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Book Review: Wrayth by Philippa Ballantine


The following contains spoilers for Geist and Spectyr, the first two books in the series.

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Well, I finished reading Wrayth, the new novel by Philippa Ballantine.

I tried several different thematic ways to approach this review, but I had a lot of difficulty doing that. There’s a lot going on in this book, and I couldn’t really find any singular thing to tie it together because, the moment I thought I was on that path, things changed.

Let me explain.

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Book Review: The Long Earth by Terry Pratchett and Stephen Baxter


I’ve only seen a few episodes of Sliders, and it’s been a while, but as far as I can remember the premise of the show was quasi-similar to Quantum Leap: a team of scientists slides sideways into an alternate version of Earth, does something that can be resolved in a 42-minute episode, and slides on. A quick check of Wikipedia tells me that I’m more or less on the money there.

And that kind of explains to me why parts of The Long Earth, by Terry Pratchett and Stephen Baxter, felt vaguely familiar.

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Book Review: Ink by Sabrina Vourvoulias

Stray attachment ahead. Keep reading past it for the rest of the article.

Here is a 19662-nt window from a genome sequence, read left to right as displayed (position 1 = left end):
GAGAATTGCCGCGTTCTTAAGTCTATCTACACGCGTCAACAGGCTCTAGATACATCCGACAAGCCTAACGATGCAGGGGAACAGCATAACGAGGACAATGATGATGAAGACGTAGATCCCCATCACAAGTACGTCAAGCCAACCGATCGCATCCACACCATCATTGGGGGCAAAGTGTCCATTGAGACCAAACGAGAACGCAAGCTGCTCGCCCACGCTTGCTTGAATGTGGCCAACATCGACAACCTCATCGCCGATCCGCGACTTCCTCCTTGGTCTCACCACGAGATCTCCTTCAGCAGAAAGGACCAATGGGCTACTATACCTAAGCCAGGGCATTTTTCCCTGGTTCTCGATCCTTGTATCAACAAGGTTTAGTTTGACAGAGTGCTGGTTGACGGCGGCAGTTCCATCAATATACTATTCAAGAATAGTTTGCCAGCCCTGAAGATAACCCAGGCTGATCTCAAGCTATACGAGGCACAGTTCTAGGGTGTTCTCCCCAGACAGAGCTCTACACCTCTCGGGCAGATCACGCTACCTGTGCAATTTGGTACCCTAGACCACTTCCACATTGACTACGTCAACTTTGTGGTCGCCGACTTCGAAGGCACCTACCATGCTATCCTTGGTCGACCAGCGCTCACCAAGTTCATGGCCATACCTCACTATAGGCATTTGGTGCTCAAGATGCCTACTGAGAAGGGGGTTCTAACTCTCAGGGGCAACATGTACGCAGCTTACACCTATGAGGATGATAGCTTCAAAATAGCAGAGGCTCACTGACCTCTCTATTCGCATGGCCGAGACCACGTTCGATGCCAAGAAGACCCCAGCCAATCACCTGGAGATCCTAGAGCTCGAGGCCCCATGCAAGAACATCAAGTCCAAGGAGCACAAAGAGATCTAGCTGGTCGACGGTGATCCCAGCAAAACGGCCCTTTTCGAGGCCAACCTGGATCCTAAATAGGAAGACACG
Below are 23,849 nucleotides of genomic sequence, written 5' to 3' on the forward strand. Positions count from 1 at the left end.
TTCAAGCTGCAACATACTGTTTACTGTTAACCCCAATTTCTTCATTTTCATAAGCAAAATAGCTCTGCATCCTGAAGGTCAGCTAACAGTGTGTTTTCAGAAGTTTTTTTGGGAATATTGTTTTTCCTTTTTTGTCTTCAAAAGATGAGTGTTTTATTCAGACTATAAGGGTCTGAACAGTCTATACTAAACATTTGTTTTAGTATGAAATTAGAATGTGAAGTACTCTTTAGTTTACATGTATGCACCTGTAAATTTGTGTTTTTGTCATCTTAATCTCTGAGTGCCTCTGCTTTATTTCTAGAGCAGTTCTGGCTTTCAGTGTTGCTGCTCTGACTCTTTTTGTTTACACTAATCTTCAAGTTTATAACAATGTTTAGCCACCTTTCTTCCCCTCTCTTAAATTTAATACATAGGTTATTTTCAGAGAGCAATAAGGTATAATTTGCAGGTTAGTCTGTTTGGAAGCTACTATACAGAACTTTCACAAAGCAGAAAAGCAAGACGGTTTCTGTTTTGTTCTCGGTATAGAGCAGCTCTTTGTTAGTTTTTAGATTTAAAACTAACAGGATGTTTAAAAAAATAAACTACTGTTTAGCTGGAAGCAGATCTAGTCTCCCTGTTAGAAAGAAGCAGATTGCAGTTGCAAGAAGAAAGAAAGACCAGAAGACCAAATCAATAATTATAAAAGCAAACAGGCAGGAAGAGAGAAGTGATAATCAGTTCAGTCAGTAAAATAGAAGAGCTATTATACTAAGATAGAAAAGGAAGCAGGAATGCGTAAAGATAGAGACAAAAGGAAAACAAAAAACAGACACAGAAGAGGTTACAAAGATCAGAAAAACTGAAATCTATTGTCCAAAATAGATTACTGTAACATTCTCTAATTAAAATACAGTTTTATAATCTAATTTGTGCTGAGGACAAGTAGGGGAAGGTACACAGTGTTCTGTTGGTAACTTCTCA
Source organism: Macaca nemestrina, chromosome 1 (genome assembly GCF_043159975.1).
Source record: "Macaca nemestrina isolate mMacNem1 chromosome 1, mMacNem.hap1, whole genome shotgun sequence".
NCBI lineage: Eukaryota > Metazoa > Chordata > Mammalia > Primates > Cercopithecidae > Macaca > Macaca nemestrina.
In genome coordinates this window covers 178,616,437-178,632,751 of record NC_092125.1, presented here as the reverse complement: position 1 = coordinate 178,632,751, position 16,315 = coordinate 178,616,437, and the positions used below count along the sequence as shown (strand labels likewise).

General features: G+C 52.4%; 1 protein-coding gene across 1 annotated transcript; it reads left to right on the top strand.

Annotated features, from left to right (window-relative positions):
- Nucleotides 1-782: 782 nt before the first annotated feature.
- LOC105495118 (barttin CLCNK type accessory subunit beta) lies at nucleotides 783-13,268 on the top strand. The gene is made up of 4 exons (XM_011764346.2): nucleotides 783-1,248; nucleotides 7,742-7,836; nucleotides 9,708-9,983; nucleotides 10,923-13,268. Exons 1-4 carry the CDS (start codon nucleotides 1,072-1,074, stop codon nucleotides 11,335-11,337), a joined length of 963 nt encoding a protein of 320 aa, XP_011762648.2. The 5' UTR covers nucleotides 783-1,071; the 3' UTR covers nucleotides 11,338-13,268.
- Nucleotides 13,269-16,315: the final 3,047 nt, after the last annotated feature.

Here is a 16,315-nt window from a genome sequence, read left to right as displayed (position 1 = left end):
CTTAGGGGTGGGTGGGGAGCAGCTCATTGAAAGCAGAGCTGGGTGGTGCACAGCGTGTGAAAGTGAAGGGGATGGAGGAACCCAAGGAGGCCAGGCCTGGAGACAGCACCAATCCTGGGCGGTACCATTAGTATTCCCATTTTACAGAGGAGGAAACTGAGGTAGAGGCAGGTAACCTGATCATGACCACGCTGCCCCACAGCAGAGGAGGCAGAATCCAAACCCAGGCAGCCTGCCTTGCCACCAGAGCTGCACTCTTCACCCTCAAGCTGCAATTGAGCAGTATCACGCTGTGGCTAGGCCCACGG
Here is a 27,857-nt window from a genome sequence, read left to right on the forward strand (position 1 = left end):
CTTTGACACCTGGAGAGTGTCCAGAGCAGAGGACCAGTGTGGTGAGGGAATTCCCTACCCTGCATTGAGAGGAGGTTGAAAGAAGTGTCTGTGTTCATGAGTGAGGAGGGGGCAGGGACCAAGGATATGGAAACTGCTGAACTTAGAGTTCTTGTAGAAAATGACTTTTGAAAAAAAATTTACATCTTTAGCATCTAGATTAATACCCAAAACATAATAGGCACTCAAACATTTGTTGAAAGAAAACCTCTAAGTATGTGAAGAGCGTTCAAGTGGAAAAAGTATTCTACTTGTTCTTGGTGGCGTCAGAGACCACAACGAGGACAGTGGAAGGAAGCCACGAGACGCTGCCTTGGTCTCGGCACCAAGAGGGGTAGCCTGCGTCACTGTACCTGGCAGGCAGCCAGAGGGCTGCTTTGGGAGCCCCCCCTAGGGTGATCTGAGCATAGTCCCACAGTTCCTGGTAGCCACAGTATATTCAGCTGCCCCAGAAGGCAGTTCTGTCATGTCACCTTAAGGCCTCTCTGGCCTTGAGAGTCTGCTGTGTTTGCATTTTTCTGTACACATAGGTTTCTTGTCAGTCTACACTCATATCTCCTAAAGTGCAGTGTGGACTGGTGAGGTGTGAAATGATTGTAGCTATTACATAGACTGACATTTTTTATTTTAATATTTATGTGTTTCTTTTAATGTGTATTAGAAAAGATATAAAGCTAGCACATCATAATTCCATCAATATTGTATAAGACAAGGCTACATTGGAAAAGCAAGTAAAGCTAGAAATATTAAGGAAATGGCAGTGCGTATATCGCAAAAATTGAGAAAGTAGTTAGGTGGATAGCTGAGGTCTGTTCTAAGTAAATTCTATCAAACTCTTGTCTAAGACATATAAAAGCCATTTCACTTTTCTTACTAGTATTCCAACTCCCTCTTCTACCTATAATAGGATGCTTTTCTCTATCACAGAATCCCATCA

In certain parts of the US, immigration policy and illegal alien rights are forefront. In other parts, they exist only as issues upon which to campaign. Regardless of your opinion on the subject, it’s pretty much a foregone conclusion that we’re moving in one of two directions: full amnesty or full illegality.

Ink, which will be released on October 15, tells one such story. Or, more precisely, four of them.

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Book Review: Death’s Daughter by Amber Benson


Okay, I’m not going to lie to you: I got myself a copy of Death’s Daughter by Amber Benson because, hey, Tara wrote a book.

Yes, I know, I know, the actor is not the character. And yes, I’ve seen other work Benson has written, performed, and directed. I was kind of expecting a certain type of novel, and to a certain extent, I did get it.

I also apparently stumbled into chick-lit. How did that happen?

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Book Review: Kiss the Dead by Laurell K. Hamilton